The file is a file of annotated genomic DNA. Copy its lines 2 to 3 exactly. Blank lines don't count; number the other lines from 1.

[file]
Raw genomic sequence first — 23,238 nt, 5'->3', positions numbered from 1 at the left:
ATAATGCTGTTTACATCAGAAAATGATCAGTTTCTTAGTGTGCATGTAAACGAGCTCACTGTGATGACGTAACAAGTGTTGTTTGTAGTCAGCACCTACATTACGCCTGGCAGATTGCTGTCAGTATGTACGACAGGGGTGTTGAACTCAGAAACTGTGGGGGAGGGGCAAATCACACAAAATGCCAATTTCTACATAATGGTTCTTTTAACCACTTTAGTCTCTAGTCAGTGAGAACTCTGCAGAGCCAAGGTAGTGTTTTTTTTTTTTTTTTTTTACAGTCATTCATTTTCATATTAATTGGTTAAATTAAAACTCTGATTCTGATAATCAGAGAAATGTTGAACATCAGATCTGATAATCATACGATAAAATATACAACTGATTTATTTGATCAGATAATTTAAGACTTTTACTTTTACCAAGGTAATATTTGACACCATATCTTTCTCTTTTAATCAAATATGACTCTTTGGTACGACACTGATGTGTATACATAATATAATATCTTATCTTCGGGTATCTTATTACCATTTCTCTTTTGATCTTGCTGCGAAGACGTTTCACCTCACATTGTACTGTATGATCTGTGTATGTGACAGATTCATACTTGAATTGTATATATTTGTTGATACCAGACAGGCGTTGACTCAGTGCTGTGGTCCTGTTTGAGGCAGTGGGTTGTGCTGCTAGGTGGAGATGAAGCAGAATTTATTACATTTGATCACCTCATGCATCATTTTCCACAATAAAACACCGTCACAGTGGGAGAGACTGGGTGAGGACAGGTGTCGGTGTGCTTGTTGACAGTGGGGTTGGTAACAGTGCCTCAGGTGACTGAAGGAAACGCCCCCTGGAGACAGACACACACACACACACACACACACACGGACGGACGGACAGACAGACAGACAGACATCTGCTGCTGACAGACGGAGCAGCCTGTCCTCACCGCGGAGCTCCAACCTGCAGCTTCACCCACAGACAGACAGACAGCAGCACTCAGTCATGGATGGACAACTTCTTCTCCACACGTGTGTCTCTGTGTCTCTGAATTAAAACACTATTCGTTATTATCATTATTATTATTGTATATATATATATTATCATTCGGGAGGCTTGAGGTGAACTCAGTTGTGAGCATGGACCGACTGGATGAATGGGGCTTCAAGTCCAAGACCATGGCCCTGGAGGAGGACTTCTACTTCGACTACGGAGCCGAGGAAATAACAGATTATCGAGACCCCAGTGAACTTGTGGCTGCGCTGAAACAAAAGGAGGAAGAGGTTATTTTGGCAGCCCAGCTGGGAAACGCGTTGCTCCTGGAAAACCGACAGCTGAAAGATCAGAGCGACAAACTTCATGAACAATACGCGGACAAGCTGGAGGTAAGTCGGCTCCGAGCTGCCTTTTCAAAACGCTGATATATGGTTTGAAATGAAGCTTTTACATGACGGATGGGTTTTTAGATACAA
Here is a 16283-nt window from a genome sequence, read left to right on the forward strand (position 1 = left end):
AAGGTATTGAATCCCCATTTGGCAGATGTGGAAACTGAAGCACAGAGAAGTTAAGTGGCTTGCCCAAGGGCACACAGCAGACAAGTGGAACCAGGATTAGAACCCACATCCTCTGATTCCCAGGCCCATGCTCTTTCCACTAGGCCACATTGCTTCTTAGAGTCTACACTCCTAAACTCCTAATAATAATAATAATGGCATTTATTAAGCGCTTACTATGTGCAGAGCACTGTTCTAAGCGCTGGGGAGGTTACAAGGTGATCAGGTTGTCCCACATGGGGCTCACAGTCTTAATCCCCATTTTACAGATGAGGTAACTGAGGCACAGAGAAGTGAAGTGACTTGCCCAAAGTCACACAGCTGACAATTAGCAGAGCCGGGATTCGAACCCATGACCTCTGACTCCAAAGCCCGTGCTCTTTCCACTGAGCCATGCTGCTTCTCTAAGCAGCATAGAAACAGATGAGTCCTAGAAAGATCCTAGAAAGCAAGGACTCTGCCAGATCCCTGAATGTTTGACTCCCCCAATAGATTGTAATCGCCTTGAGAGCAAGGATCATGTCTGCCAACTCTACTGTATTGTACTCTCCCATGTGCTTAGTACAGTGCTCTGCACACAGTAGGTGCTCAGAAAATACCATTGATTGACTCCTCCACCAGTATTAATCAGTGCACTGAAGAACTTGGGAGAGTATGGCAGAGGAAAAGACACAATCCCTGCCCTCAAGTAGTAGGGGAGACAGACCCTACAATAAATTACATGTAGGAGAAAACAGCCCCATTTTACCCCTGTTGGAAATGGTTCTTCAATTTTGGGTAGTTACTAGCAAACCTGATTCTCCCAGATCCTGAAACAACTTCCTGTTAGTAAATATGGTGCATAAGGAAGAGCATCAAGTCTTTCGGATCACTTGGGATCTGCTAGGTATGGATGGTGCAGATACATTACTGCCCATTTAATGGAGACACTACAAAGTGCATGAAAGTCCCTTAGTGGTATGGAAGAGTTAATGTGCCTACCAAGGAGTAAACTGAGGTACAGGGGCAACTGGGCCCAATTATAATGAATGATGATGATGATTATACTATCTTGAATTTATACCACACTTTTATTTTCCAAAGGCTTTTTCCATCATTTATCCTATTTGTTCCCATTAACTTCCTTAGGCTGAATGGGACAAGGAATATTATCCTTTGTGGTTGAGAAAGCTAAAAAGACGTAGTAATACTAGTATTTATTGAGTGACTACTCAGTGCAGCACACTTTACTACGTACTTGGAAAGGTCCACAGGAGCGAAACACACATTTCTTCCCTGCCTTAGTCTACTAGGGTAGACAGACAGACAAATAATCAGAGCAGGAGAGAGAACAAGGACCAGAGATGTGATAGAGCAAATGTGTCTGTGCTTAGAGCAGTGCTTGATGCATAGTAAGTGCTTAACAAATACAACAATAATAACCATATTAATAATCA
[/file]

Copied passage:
ATAATGCTGTTTACATCAGAAAATGATCAGTTTCTTAGTGTGCATGTAAACGAGCTCACTGTGATGACGTAACAAGTGTTGTTTGTAGTCAGCACCTACATTACGCCTGGCAGATTGCTGTCAGTATGTACGACAGGGGTGTTGAACTCAGAAACTGTGGGGGAGGGGCAAATCACACAAAATGCCAATTTCTACATAATGGTTCTTTTAACCACTTTAGTCTCTAGTCAGTGAGAACTCTGCAGAGCCAAGGTAGTGTTTTTTTTTTTTTTTTTTTACAGTCATTCATTTTCATATTAATTGGTTAAATTAAAACTCTGATTCTGATAATCAGAGAAATGTTGAACATCAGATCTGATAATCATACGATAAAATATACAACTGATTTATTTGATCAGATAATTTAAGACTTTTACTTTTACCAAGGTAATATTTGACACCATATCTTTCTCTTTTAATCAAATATGACTCTTTGGTACGACACTGATGTGTATACATAATATAATATCTTATCTTCGGGTATCTTATTACCATTTCTCTTTTGATCTTGCTGCGAAGACGTTTCACCTCACATTGTACTGTATGATCTGTGTATGTGACAGATTCATACTTGAATTGTATATATTTGTTGATACCAGACAGGCGTTGACTCAGTGCTGTGGTCCTGTTTGAGGCAGTGGGTTGTGCTGCTAGGTGGAGATGAAGCAGAATTTATTACATTTGATCACCTCATGCATCATTTTCCACAATAAAACACCGTCACAGTGGGAGAGACTGGGTGAGGACAGGTGTCGGTGTGCTTGTTGACAGTGGGGTTGGTAACAGTGCCTCAGGTGACTGAAGGAAACGCCCCCTGGAGACAGACACACACACACACACACACACACACGGACGGACGGACAGACAGACAGACAGACATCTGCTGCTGACAGACGGAGCAGCCTGTCCTCACCGCGGAGCTCCAACCTGCAGCTTCACCCACAGACAGACAGACAGCAGCACTCAGTCATGGATGGACAACTTCTTCTCCACACGTGTGTCTCTGTGTCTCTGAATTAAAACACTATTCGTTATTATCATTATTATTATTGTATATATATATATTATCATTCGGGAGGCTTGAGGTGAACTCAGTTGTGAGCATGGACCGACTGGATGAATGGGGCTTCAAGTCCAAGACCATGGCCCTGGAGGAGGACTTCTACTTCGACTACGGAGCCGAGGAAATAACAGATTATCGAGACCCCAGTGAACTTGTGGCTGCGCTGAAACAAAAGGAGGAAGAGGTTATTTTGGCAGCCCAGCTGGGAAACGCGTTGCTCCTGGAAAACCGACAGCTGAAAGATCAGAGCGACAAACTTCATGAACAATACGCGGACAAGCTGGAGGTAAGTCGGCTCCGAGCTGCCTTTTCAAAACGCTGATATATGGTTTGAAATGAAGCTTTTACATGACGGATGGGTTTTTAGATACAA
Here is a 16283-nt window from a genome sequence, read left to right on the forward strand (position 1 = left end):